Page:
This limitation of liability goes hand in hand with Article 8 of the DSA, which stipulates that service providers have no obligation to actively conduct an investigation into illegal activities or information on their platforms. In this respect, Article 7 also confirms that services providers that do this (albeit only when they do so in good faith and diligently) continue to benefit from the limitations of liability. Therefore, the services providers are considerably shielded from certain activities by their recipients.


  • Targeted advertising

This practice is very common, and the DSA regulates this in light of the transparency obligation. Service providers must always clearly indicate that certain content is an advertisement, and the recipient of the service must be informed about why he or she is seeing a specific ad. Moreover, the recipient of the service must know who the advertiser is, who paid for the advertising, and what parameters were used in order to show him or her that particular ad.


4. Enforcement

To enforce the aforementioned obligations, the DSA implements a double enforcement mechanism. At national level, the interests of the recipients of the service are protected by the Digital Services Coordinator, who has specific investigative powers. At supranational level, this task is carried out by the European Committee for Digital Services.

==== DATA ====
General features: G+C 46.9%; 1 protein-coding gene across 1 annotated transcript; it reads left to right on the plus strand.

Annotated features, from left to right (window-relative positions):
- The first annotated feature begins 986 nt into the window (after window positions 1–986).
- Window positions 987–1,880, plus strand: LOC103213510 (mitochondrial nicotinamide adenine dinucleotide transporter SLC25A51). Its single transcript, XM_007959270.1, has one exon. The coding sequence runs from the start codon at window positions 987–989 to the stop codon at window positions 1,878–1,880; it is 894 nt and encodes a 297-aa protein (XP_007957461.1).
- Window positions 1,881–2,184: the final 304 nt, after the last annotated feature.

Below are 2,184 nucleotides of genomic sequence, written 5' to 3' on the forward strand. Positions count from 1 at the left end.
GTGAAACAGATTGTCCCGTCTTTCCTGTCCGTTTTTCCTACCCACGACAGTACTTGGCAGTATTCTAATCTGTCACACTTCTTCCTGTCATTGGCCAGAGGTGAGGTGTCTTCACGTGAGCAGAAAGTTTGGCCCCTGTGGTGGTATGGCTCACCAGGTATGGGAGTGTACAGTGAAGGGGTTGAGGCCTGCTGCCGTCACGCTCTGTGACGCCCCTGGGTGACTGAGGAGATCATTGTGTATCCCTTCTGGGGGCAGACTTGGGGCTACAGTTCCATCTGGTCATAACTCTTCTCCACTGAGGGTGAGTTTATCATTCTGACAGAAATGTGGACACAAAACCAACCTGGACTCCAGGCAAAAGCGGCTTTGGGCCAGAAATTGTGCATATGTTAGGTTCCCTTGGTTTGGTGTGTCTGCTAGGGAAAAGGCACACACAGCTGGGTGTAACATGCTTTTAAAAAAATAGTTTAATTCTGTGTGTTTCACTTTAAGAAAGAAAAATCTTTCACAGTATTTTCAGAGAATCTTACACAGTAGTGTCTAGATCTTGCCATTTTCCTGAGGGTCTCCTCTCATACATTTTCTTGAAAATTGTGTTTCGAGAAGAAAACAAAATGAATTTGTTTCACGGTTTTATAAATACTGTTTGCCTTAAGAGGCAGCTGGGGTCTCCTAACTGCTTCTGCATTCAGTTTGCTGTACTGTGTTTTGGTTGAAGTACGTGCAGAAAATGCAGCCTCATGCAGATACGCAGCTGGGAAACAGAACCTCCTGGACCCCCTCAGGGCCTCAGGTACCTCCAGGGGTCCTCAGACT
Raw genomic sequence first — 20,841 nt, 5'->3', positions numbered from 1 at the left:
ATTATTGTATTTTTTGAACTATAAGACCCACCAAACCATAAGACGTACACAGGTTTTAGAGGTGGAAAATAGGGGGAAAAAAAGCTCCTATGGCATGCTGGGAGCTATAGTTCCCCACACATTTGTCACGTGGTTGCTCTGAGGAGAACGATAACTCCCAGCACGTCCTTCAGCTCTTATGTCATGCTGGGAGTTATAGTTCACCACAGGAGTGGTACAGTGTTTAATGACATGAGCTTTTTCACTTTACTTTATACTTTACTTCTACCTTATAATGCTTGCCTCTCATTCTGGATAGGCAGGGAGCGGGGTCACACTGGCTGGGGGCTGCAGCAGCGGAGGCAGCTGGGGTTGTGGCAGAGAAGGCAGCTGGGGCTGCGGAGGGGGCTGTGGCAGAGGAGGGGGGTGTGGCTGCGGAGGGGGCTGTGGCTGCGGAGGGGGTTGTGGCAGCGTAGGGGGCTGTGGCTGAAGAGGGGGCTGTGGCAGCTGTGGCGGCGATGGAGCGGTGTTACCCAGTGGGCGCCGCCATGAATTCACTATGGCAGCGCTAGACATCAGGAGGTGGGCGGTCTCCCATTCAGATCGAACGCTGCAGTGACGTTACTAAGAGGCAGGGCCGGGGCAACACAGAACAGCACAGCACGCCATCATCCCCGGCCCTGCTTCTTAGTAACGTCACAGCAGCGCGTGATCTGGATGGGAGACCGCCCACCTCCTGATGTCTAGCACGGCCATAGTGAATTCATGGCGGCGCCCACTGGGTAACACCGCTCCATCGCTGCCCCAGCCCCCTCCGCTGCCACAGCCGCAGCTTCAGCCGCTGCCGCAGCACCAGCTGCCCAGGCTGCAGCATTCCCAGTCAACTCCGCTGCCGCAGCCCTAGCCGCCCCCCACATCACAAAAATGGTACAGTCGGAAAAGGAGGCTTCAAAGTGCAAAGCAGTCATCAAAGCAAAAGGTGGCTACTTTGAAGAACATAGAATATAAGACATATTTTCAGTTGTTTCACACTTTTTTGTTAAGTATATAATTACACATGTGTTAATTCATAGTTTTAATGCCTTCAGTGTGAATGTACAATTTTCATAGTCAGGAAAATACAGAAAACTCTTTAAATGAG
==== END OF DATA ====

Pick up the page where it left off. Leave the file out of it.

The most important aspect of enforcement evidently consists of fines, which any service provider would run the risk of incurring if it fails to fulfill its obligations under the DSA. Fines can go up to 6% of the service provider’s global annual turnover, and they can even be backed by a penalty of a maximum of 5% of the average daily global turnover if the violation persists. Given the severity of the fines, it is essential that your company or organization assess your own services in due time.


5. Conclusion

The DSA introduces some new obligations pertaining to transparency and the provision of information to recipients. Your company or organization, as a service provider, will have to conduct a thorough review of your current policies to identify any non-conformities. As the implementation of the requisite adaptations to achieve compliance can take time, we recommend that you take the necessary actions proactively in response to these obligations.



If you have any questions about providing digital services, using online platforms, or other questions relating to privacy and data protection, please contact the privacy and data protection team at Monard Law.